As the clubbing mecca creeps into August, Fitzpatrick is in the middle of his six summer dates which, after a number of flirtations of playing on the island in past years, comprise his biggest season yet. It was a treat for me to catch him later that night in Space's Terrace for Carl Cox's Music Is Revolution. This date comes just after his three track EP release for Drumcode which features two already heavily in demand dance dynamos U Said U and Love Siren which, with early 90s vocal samples, exhibit his penchant for introducing old school to new school. In a nod to our afternoon blether, Trus' Me's I Want You was blasting out as I made my way into the mobbed terrace which firmly held its power draw against ‘Oh Yes, Oh Yes' chief, Coxy.

"DJs who play vinyl-only aren't interested in trends on Beatport or top tens. It's a different world really. You get to dig deeper."

I'm one of the patient clubbers who's been chompin' at the bit for the release of U Said U since I heard Adam Beyer play it through Drumcode Radio on Soundcloud. When hints of it came ebbing through with the ascending euphoric female vocal hook, I was in the fifth element. He left us with Mory Kanté's Yeke Yeke, unable to beat the bass that has trekked for many years on the beaten track but lost barely an ounce of its solid imprint. When asked to spill about his love for the old school, Fitzpatrick puts it purely down to his taste of loving both worlds and being able to be an educator in dance through introducing this taste for the past to his crowd. “There's not always a lot of people who play a mix of both. I will still play stuff now that kids will be like, ‘is this new?' and I'll be like 'it's older than you'.”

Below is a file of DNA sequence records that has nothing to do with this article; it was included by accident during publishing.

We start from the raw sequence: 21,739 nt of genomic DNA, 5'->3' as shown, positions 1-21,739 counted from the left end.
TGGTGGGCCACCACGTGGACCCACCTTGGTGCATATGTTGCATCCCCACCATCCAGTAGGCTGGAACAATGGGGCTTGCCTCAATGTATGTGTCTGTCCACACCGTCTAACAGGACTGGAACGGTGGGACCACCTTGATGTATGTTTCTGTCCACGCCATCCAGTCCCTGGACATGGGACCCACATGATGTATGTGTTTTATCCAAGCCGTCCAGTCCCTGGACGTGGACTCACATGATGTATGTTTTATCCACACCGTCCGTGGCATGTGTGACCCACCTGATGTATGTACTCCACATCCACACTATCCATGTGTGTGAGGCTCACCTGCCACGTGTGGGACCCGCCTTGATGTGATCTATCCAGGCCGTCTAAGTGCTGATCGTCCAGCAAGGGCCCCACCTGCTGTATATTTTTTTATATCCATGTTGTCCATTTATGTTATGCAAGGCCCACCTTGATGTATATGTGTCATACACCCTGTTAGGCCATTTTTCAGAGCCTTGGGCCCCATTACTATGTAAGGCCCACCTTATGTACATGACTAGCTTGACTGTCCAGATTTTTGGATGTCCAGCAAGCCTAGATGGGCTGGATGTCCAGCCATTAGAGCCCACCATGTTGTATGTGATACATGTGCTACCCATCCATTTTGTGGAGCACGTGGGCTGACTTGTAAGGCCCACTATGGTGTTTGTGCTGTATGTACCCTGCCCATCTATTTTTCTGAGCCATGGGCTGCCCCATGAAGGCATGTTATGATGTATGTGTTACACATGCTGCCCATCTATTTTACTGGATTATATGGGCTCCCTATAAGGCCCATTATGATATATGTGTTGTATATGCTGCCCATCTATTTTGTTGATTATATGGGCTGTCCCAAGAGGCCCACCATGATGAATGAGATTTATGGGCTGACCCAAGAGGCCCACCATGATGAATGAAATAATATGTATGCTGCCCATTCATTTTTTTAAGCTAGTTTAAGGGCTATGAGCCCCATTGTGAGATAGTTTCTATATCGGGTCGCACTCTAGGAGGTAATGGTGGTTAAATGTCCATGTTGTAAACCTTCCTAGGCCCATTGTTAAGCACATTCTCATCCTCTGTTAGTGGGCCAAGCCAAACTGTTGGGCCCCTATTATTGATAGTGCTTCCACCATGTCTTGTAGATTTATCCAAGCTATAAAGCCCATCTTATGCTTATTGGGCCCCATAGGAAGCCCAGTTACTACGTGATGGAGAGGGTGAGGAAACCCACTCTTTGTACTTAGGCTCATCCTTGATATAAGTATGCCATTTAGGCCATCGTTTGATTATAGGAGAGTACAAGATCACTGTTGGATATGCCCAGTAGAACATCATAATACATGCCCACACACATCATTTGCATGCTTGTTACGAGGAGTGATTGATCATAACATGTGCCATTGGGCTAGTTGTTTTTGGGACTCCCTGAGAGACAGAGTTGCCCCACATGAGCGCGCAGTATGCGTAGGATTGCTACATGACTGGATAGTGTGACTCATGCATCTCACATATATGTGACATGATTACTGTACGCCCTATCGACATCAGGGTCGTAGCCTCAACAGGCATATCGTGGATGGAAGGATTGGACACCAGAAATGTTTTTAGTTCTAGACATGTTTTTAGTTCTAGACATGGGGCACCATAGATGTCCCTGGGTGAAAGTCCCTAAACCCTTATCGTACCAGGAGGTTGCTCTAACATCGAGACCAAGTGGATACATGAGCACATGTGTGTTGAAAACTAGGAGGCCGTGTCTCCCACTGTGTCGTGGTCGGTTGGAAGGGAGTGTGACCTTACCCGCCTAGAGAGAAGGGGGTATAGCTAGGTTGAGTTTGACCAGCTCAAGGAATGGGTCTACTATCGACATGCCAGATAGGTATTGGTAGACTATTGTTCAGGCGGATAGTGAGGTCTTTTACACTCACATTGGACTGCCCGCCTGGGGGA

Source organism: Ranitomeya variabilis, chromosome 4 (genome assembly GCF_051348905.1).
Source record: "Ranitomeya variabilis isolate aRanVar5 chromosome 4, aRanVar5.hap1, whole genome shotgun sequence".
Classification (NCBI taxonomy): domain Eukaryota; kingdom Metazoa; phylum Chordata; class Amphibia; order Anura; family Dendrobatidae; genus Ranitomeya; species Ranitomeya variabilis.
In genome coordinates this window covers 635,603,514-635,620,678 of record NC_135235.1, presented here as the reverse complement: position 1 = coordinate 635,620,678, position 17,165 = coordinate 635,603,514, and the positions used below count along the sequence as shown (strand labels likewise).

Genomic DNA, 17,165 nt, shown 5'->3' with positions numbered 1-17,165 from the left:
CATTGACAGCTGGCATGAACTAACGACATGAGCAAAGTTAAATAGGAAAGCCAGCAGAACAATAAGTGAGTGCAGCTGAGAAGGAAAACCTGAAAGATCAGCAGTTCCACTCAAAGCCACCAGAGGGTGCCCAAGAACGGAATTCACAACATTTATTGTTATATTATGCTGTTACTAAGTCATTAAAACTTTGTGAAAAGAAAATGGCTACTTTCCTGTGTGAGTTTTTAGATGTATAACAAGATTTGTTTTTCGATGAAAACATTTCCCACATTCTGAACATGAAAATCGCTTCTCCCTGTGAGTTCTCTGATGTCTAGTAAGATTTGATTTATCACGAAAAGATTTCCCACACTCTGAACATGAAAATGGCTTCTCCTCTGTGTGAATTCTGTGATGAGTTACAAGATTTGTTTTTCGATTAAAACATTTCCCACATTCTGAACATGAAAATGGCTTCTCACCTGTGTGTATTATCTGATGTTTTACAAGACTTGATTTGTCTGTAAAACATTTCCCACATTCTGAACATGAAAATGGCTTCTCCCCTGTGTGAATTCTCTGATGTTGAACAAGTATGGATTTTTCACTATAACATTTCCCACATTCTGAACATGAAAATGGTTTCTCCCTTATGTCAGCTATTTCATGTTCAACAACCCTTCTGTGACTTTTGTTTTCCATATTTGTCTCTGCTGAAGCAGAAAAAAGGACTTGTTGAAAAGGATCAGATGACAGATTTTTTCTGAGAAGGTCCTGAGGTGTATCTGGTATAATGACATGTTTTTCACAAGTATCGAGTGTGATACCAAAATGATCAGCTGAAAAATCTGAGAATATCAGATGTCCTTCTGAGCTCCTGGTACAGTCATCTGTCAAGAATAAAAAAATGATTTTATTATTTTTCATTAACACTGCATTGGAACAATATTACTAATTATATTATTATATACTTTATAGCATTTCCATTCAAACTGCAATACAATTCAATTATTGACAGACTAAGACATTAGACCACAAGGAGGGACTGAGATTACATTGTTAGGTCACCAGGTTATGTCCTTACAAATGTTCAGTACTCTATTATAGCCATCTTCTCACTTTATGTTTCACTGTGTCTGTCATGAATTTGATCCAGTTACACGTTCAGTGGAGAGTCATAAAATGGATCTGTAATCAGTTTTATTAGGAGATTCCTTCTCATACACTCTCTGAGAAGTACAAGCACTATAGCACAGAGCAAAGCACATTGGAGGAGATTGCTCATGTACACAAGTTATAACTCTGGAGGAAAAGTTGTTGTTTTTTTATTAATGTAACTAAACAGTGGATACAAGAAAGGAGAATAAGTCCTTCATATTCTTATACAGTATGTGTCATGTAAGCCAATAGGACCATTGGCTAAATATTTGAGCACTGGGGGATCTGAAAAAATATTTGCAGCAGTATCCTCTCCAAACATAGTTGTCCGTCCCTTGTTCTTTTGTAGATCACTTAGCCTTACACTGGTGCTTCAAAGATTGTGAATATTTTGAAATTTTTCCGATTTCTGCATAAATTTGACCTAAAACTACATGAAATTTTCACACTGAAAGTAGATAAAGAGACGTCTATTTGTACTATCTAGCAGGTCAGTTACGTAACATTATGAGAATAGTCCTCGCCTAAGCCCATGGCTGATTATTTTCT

For the final chunk of the season, the destination for his operation onslaught is Sankeys Tuesday Tribal Sessions. From Space to Sankeys; two nights, set in two very different venues, both of which draw on his ability to spontaneously progress his sets from the vibe offered by the crowd of the time slot. What goes down a storm in a smaller capacity basement might not resonate to the same degree as with a larger capacity terrace; he found he can lay down the “groovy stuff” much more in Sankeys. Similarly, the unique vibe of Ibiza means Fitzpatrick might play to crowds who aren't already familiar with his sound, his club gig falling into their rave timetable by chance, meaning he has often recruited a new army of fans. “It keeps you on your toes cause you can't just get away with playing what you normally play because people have never seen you before.”

The pool of dance music diehards yet to see him is steadily closing, with 2015 being another hike in the number of bookings, gigs and festivals dotted the world over. The result is some heavy duty fatigue, with Alan often unable to explain to airport security control where he's just stepped off from. When asked where he gets his inspiration from to continuously bring in the ammo, it's further removed from vibrating speaker havens than you might imagine. Countryside cycles are included in what keeps him, and consequently us, on our toes. “I don't like to listen to dance music when I'm not playing... well not that much.” He sets aside two days a week to rally through the bass heavy stuff for work and after that, the bassline is dropped. “The less I listen to that stuff, the fresher it is when I do listen to it. The more space you have between the dance music stuff, the longer you can enjoy it for.” As a DJ who visibly gets a kick out of what he's playing, a characteristic clubbers feed from, having him scunnered by the tracks we love would be a terrible consequence that we'd pay for.